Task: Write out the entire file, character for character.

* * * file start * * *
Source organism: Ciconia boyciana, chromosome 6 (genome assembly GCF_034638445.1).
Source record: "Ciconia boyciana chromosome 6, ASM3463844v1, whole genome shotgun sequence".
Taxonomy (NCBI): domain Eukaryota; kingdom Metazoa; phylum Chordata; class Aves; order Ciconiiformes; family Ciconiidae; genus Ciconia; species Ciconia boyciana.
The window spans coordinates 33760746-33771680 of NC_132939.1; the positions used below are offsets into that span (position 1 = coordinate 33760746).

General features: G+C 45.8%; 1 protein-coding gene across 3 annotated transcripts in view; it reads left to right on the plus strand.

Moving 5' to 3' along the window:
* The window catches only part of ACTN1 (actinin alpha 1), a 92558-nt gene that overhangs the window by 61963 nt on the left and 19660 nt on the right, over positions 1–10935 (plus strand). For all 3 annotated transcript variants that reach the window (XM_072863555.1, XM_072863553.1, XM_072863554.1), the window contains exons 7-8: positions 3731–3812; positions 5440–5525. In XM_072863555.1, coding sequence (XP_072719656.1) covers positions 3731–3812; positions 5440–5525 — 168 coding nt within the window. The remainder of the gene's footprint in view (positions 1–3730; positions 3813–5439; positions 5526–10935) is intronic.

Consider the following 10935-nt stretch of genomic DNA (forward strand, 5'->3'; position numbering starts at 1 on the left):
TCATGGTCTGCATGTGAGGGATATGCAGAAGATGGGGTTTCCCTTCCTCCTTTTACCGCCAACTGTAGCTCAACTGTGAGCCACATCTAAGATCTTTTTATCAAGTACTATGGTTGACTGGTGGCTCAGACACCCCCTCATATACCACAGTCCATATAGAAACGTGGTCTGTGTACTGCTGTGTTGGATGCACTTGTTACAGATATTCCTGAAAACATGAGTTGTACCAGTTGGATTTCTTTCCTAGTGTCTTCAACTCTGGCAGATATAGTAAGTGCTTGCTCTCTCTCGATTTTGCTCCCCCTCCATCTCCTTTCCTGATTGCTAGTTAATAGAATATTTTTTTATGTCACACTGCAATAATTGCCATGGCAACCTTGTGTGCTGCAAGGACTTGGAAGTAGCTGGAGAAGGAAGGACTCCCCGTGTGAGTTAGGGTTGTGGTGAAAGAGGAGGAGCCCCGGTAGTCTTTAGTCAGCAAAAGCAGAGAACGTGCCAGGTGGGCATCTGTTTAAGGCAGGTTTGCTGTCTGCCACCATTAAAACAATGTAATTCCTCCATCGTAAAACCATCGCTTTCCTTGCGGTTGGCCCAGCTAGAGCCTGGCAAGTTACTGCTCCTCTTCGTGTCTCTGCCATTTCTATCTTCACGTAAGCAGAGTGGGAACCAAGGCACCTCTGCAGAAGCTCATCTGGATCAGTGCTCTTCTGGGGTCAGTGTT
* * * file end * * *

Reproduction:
Source organism: Ciconia boyciana, chromosome 6 (genome assembly GCF_034638445.1).
Source record: "Ciconia boyciana chromosome 6, ASM3463844v1, whole genome shotgun sequence".
Taxonomy (NCBI): domain Eukaryota; kingdom Metazoa; phylum Chordata; class Aves; order Ciconiiformes; family Ciconiidae; genus Ciconia; species Ciconia boyciana.
The window spans coordinates 33760746-33771680 of NC_132939.1; the positions used below are offsets into that span (position 1 = coordinate 33760746).

General features: G+C 45.8%; 1 protein-coding gene across 3 annotated transcripts in view; it reads left to right on the plus strand.

Moving 5' to 3' along the window:
* The window catches only part of ACTN1 (actinin alpha 1), a 92558-nt gene that overhangs the window by 61963 nt on the left and 19660 nt on the right, over positions 1–10935 (plus strand). For all 3 annotated transcript variants that reach the window (XM_072863555.1, XM_072863553.1, XM_072863554.1), the window contains exons 7-8: positions 3731–3812; positions 5440–5525. In XM_072863555.1, coding sequence (XP_072719656.1) covers positions 3731–3812; positions 5440–5525 — 168 coding nt within the window. The remainder of the gene's footprint in view (positions 1–3730; positions 3813–5439; positions 5526–10935) is intronic.

Consider the following 10935-nt stretch of genomic DNA (forward strand, 5'->3'; position numbering starts at 1 on the left):
TCATGGTCTGCATGTGAGGGATATGCAGAAGATGGGGTTTCCCTTCCTCCTTTTACCGCCAACTGTAGCTCAACTGTGAGCCACATCTAAGATCTTTTTATCAAGTACTATGGTTGACTGGTGGCTCAGACACCCCCTCATATACCACAGTCCATATAGAAACGTGGTCTGTGTACTGCTGTGTTGGATGCACTTGTTACAGATATTCCTGAAAACATGAGTTGTACCAGTTGGATTTCTTTCCTAGTGTCTTCAACTCTGGCAGATATAGTAAGTGCTTGCTCTCTCTCGATTTTGCTCCCCCTCCATCTCCTTTCCTGATTGCTAGTTAATAGAATATTTTTTTATGTCACACTGCAATAATTGCCATGGCAACCTTGTGTGCTGCAAGGACTTGGAAGTAGCTGGAGAAGGAAGGACTCCCCGTGTGAGTTAGGGTTGTGGTGAAAGAGGAGGAGCCCCGGTAGTCTTTAGTCAGCAAAAGCAGAGAACGTGCCAGGTGGGCATCTGTTTAAGGCAGGTTTGCTGTCTGCCACCATTAAAACAATGTAATTCCTCCATCGTAAAACCATCGCTTTCCTTGCGGTTGGCCCAGCTAGAGCCTGGCAAGTTACTGCTCCTCTTCGTGTCTCTGCCATTTCTATCTTCACGTAAGCAGAGTGGGAACCAAGGCACCTCTGCAGAAGCTCATCTGGATCAGTGCTCTTCTGGGGTCAGTGTT